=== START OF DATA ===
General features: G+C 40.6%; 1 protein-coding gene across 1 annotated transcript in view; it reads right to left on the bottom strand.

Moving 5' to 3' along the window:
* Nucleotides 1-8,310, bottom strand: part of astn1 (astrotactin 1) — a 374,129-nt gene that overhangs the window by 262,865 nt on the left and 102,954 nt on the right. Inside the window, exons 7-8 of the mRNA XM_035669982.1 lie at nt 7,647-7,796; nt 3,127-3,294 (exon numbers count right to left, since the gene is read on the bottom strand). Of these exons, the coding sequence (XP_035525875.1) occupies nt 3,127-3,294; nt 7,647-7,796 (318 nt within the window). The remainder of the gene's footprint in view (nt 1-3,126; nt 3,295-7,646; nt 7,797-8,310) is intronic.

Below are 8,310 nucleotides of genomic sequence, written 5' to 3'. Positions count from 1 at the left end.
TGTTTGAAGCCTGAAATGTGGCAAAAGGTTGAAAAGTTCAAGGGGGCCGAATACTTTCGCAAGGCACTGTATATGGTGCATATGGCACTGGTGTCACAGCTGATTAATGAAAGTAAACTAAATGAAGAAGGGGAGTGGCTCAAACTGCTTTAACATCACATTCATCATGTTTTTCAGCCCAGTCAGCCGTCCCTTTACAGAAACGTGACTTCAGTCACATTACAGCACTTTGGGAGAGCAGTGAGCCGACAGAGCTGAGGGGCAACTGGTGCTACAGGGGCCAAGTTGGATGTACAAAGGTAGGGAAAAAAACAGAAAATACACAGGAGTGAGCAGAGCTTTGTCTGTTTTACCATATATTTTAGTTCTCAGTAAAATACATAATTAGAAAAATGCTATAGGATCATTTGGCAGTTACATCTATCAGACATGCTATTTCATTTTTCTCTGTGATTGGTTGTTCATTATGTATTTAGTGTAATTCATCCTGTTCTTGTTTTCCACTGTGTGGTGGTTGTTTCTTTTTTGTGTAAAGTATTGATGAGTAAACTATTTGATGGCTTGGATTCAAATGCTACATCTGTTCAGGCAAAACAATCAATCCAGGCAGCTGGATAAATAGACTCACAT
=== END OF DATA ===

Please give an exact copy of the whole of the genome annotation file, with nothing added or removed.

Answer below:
General features: G+C 40.6%; 1 protein-coding gene across 1 annotated transcript in view; it reads right to left on the bottom strand.

Moving 5' to 3' along the window:
* Nucleotides 1-8,310, bottom strand: part of astn1 (astrotactin 1) — a 374,129-nt gene that overhangs the window by 262,865 nt on the left and 102,954 nt on the right. Inside the window, exons 7-8 of the mRNA XM_035669982.1 lie at nt 7,647-7,796; nt 3,127-3,294 (exon numbers count right to left, since the gene is read on the bottom strand). Of these exons, the coding sequence (XP_035525875.1) occupies nt 3,127-3,294; nt 7,647-7,796 (318 nt within the window). The remainder of the gene's footprint in view (nt 1-3,126; nt 3,295-7,646; nt 7,797-8,310) is intronic.

Below are 8,310 nucleotides of genomic sequence, written 5' to 3'. Positions count from 1 at the left end.
TGTTTGAAGCCTGAAATGTGGCAAAAGGTTGAAAAGTTCAAGGGGGCCGAATACTTTCGCAAGGCACTGTATATGGTGCATATGGCACTGGTGTCACAGCTGATTAATGAAAGTAAACTAAATGAAGAAGGGGAGTGGCTCAAACTGCTTTAACATCACATTCATCATGTTTTTCAGCCCAGTCAGCCGTCCCTTTACAGAAACGTGACTTCAGTCACATTACAGCACTTTGGGAGAGCAGTGAGCCGACAGAGCTGAGGGGCAACTGGTGCTACAGGGGCCAAGTTGGATGTACAAAGGTAGGGAAAAAAACAGAAAATACACAGGAGTGAGCAGAGCTTTGTCTGTTTTACCATATATTTTAGTTCTCAGTAAAATACATAATTAGAAAAATGCTATAGGATCATTTGGCAGTTACATCTATCAGACATGCTATTTCATTTTTCTCTGTGATTGGTTGTTCATTATGTATTTAGTGTAATTCATCCTGTTCTTGTTTTCCACTGTGTGGTGGTTGTTTCTTTTTTGTGTAAAGTATTGATGAGTAAACTATTTGATGGCTTGGATTCAAATGCTACATCTGTTCAGGCAAAACAATCAATCCAGGCAGCTGGATAAATAGACTCACAT